These blood-pressure kiosks are available in many public places, such as pharmacies, grocery and retail stores, gyms, airports and hair salons. While they're convenient, they may not be right for you.
"They are easily accessible and easy to use. But it's misleading to think that the devices are appropriate for everybody. They are not one-size-fits-all," Luke Herbertson, a biomedical engineer at the FDA, said in an agency news release.
A too-small cuff will give you a higher blood pressure reading, while a too-large cuff may give you an inaccurate low blood pressure result, or may not work at all, according to the news release.
Having your blood pressure checked is important because it can detect high blood pressure (or "hypertension"), which increases the risk of stroke, heart attack, heart failure, kidney failure and death. In many people, the only way to detect high blood pressure is to get a blood pressure reading, the FDA said.
Health care professionals can choose from different sizes of blood pressure cuffs to get an accurate reading. For example, a large man may require an extra-large adult cuff, while a toddler may require an extra-small cuff.
Most kiosks have just one fixed-size cuff and the reading is only reliable if the user's arm fits that cuff size.
"Different kiosks have different cuff sizes that will fit different people -- so it's important to know the circumference of your upper arm because not all devices are alike," Stephen Browning, a biomedical engineer at FDA, said in the news release.
"Many people will be outside the arm-size range for a particular kiosk, and the information from that kiosk won't be reliable for them," Browning added.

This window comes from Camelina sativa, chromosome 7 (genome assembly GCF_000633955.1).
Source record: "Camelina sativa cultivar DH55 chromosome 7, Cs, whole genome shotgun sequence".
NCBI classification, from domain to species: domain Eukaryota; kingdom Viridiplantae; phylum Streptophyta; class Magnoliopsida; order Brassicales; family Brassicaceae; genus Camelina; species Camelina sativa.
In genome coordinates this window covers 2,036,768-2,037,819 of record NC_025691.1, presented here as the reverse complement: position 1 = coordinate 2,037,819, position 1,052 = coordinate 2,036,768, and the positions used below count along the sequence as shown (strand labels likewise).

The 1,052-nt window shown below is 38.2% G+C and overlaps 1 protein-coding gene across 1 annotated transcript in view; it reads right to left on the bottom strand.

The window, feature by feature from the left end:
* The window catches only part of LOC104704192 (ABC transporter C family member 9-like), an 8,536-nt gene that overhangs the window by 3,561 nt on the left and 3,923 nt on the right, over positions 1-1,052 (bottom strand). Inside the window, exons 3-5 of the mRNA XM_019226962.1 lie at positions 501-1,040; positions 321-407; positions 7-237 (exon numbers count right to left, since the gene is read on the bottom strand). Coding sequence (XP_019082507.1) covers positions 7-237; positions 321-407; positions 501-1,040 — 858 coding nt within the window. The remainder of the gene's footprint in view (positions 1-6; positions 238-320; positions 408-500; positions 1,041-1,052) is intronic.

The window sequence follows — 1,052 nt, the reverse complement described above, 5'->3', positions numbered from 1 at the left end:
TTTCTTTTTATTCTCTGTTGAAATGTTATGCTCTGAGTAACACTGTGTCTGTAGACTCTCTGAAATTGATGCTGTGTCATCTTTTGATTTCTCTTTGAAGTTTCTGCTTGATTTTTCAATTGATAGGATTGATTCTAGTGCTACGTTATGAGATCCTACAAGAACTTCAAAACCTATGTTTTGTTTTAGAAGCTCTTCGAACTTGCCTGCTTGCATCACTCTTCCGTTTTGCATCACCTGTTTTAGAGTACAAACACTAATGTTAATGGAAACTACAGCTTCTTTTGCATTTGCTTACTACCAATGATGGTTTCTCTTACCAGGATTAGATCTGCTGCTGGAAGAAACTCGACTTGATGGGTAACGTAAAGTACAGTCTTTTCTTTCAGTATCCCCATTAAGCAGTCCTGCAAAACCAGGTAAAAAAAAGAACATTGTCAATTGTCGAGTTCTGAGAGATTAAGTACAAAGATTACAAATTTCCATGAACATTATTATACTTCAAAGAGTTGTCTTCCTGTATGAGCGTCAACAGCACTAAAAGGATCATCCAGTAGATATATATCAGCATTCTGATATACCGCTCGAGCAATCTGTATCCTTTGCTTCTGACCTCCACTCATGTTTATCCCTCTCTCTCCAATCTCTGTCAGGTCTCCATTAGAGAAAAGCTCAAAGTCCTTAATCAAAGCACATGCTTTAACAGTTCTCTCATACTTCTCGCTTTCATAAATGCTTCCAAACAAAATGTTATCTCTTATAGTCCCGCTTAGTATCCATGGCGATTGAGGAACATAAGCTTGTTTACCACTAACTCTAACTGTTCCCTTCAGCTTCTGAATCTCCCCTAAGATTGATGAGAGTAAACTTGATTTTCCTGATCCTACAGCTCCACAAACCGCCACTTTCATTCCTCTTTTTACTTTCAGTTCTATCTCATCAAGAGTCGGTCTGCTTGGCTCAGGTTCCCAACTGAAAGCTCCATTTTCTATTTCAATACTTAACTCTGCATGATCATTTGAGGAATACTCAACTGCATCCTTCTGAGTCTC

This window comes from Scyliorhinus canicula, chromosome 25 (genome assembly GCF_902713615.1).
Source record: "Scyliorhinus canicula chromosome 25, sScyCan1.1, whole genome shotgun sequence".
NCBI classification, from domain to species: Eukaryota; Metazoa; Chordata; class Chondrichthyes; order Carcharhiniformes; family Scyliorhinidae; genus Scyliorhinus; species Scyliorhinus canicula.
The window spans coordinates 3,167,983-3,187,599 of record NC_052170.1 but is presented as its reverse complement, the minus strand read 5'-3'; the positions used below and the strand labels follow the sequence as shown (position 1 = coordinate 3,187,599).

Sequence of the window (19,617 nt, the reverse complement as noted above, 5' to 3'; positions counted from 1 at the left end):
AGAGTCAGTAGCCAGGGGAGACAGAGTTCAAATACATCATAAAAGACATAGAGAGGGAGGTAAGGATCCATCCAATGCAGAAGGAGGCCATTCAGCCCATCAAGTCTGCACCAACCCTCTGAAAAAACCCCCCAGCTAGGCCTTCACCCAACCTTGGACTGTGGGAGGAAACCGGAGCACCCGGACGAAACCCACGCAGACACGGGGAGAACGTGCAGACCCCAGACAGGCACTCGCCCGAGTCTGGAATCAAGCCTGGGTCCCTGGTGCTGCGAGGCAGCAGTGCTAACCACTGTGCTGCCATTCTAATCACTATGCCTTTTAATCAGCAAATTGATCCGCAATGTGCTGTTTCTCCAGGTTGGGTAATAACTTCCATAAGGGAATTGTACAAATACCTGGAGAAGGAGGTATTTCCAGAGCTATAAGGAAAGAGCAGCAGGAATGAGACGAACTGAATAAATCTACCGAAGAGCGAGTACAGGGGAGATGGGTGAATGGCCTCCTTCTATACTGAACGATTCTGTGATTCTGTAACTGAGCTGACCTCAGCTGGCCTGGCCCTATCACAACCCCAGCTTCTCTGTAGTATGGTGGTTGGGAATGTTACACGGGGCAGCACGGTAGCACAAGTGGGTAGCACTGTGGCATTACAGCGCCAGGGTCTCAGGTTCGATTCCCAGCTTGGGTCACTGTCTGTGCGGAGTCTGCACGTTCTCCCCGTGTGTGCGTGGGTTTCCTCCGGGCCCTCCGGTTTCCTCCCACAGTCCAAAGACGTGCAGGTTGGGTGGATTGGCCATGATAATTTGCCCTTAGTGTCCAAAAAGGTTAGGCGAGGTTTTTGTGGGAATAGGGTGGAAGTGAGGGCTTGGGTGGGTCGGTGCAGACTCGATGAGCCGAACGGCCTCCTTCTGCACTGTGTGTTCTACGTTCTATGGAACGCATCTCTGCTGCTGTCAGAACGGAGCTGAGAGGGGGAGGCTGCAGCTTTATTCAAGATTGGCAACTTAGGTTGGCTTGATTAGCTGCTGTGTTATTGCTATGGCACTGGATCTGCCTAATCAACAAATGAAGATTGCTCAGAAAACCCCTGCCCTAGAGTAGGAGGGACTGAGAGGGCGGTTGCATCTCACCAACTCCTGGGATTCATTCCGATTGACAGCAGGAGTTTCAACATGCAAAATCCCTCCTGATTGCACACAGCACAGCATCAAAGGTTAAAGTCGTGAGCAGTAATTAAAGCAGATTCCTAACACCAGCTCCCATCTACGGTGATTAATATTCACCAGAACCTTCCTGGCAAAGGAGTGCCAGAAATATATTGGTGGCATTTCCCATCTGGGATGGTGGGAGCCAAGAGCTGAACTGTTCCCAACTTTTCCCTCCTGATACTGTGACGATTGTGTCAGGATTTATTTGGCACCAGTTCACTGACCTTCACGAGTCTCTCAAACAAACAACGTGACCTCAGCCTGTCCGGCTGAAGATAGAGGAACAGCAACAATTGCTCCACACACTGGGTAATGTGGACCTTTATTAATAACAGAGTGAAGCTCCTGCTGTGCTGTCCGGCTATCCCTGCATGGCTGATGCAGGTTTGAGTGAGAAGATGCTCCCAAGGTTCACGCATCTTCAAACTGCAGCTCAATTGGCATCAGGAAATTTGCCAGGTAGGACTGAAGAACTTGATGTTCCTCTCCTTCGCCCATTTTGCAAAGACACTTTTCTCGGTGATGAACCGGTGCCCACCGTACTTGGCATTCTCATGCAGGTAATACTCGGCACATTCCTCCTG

Other factors can influence blood pressure readings taken at public kiosks, including not sitting properly or not placing the cuff on the arm properly.
If you do get what appears to be an alarming blood pressure reading at a kiosk, don't overreact.
"Hypertension isn't diagnosed solely based on one reading. Inaccurate blood pressure measurements can lead to the misdiagnosis of hypertension or hypotension (low blood pressure), and people who need medical care might not seek it because they are misled by those inaccurate readings," Browning said.
Herbertson offered this advice: "Next time you see your doctor, get his or her opinion about whether blood pressure kiosks are right for you and if so, learn to use them properly -- using the right size cuff so you can get accurate readings."
The U.S. National Library of Medicine has more about blood pressure measurement.
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